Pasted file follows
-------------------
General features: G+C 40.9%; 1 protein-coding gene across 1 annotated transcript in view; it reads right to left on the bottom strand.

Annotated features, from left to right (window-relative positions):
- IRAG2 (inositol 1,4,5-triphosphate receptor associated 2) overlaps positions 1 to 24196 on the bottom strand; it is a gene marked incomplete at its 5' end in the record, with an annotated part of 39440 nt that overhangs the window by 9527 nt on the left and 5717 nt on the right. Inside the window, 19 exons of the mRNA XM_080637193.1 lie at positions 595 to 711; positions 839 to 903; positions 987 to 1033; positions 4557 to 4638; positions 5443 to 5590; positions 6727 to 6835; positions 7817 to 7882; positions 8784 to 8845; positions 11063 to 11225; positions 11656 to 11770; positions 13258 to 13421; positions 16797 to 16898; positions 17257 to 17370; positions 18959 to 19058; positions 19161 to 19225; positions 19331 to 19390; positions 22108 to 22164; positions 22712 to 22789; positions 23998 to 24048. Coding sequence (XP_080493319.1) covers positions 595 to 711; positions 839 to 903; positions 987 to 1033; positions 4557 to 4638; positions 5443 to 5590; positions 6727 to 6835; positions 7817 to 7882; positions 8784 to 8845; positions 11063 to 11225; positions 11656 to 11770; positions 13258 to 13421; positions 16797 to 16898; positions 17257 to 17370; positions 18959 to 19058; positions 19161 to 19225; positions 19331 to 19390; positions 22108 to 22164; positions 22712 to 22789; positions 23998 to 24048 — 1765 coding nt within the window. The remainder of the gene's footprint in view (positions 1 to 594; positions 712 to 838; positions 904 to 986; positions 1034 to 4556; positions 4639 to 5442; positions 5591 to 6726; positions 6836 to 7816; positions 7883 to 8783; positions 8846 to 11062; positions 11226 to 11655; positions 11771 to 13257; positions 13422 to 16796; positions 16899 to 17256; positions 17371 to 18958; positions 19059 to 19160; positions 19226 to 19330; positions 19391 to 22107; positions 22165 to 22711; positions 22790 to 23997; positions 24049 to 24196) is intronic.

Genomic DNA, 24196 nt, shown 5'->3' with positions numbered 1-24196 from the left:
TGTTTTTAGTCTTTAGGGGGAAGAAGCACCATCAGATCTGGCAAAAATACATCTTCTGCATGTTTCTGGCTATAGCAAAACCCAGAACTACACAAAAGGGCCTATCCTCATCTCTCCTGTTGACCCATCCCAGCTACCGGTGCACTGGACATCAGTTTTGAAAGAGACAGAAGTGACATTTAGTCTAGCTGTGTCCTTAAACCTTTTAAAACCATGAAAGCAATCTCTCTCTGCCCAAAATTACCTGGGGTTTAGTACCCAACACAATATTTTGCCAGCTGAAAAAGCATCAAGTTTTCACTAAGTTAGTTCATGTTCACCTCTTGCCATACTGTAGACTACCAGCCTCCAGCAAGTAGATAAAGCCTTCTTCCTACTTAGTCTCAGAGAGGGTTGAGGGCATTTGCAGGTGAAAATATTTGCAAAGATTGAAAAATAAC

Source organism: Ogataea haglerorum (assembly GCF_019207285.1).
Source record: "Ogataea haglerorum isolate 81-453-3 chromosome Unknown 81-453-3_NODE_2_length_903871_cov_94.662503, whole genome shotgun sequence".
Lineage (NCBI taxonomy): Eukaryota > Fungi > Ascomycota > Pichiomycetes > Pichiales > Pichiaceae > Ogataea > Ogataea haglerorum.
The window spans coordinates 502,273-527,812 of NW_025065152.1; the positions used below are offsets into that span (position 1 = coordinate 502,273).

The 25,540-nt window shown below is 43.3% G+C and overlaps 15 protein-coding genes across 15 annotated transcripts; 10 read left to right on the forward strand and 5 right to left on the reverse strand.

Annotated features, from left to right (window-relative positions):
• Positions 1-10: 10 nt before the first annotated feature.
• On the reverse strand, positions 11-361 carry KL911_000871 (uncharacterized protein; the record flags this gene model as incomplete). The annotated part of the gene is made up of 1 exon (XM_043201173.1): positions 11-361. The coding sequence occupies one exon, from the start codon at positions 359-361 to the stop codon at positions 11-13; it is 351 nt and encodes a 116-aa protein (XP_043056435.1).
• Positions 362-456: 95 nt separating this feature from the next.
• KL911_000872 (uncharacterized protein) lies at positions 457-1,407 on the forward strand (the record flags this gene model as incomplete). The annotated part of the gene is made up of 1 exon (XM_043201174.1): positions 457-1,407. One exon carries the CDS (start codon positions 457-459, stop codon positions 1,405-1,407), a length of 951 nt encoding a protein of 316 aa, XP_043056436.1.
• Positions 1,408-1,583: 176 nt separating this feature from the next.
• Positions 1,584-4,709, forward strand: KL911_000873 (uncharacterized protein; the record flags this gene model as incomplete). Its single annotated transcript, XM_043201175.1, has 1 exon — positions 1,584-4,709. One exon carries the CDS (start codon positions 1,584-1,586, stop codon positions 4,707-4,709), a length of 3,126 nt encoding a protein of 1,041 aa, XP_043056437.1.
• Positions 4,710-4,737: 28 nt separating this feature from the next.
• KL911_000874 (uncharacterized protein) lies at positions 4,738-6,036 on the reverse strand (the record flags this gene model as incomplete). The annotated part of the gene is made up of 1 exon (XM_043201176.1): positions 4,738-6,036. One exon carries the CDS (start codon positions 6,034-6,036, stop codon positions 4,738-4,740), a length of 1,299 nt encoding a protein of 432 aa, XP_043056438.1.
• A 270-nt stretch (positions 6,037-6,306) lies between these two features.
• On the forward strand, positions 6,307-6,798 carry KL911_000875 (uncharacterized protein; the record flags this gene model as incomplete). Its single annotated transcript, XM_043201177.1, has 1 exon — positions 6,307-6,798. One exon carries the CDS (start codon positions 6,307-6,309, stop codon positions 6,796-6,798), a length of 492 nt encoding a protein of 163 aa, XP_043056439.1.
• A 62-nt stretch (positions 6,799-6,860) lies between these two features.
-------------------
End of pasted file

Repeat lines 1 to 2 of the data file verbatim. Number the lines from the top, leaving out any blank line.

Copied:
General features: G+C 40.9%; 1 protein-coding gene across 1 annotated transcript in view; it reads right to left on the bottom strand.

Annotated features, from left to right (window-relative positions):